The ancient Roman shops were an important occupation among the middle-class Romans. The shops in ancient Rome covered the front area of houses and apartments. The primitive Roman markets were houses in front of which shops occupied space.
Shops differed in area and size according to the business carried out by the vendor as well as his requirements. There were single room shops called Tabernae or multi-roomed shops which had ancillary storage and living space.
Ancient Roman food markets
Mostly, the ancient Roman shops had huge masonry counters and ceramic jars built into them. These counters were used to serve food, wine, and other foodstuffs to the ancient Roman customers.
The materials and things sold in the ancient Roman shops were generally imported goods, whereas others like bakeries had their own produce. In the ancient Roman Empire, shops were built in a planned manner and were concentrated in markets called nacelle.
The town forum also acted as a focal and central point for carrying out business. Other kinds of shops in ancient Rome which included inns and brothels were common but they were not recognized by the law prevalent at that time.
Ancient Roman Shops
In ancient Rome, one of the most lucrative business that a Roman could carry out was that of dealing with the selling of oil, especially olive oil. Oil was used for a variety of household purposes such as cooking, for unguents serving as the leading fuel for lamps, as well as for bathing. Oil was used instead of soap. Oil was sold in tremendously huge quantities of oil in the ancient Roman market.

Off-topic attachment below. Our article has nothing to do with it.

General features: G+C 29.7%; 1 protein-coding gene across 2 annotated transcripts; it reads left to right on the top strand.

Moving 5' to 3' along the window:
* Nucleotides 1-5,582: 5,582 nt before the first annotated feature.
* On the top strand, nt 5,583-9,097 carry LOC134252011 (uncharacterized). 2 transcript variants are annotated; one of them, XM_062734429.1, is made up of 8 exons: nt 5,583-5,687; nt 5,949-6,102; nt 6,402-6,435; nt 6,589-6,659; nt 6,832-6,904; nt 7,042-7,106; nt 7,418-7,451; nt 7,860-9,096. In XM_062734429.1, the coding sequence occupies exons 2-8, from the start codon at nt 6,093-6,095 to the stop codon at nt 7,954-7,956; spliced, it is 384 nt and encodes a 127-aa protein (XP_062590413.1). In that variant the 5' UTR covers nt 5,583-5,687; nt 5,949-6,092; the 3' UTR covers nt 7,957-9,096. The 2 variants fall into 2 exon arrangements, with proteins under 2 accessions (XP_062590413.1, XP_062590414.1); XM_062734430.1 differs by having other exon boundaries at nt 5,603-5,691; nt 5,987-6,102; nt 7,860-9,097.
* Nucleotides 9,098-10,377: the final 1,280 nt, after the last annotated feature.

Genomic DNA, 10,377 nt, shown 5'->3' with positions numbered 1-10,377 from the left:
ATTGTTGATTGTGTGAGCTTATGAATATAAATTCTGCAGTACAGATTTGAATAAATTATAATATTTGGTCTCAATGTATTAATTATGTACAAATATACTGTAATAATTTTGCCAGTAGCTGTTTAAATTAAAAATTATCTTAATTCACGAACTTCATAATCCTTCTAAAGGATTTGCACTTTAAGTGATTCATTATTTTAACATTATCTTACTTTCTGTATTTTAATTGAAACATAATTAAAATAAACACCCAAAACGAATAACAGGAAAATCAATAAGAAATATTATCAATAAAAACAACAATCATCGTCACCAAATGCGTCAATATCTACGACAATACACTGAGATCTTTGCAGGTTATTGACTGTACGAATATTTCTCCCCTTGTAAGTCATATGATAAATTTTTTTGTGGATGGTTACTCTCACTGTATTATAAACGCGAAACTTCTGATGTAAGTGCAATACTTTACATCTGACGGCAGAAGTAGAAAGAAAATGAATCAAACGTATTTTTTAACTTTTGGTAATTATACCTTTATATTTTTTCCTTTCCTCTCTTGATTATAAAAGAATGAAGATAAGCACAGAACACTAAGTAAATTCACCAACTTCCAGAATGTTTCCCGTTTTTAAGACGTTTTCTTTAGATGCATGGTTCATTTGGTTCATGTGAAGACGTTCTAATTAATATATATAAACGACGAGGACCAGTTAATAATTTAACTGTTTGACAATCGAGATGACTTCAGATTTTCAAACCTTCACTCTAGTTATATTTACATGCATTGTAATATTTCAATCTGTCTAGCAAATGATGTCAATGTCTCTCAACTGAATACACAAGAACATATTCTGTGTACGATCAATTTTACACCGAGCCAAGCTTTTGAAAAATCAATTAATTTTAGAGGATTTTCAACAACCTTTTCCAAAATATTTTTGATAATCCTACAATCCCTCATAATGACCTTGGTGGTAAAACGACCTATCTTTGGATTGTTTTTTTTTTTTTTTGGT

The ancient Roman Republic had banks as well which were known as tabernacle Argentaria. These ancient Roman banks basically handled currency exchange issues. The ancient Roman bankers took deposits, paid interest, and also made payments on written orders.
They also assisted their clients with investments. Though money-lending was a lucrative business it wasn’t considered a respectable profession in ancient Rome.
What did ancient Romans sell
Other kinds of shops that existed in the ancient Roman period were those of bakers, barbers, blacksmiths, bookshop owners, butchers, carpenters, chemists, florists, furniture sellers, goldsmiths, hairdressers, ointment and perfume sellers, pottery and shoemakers, wine shop owners, etc.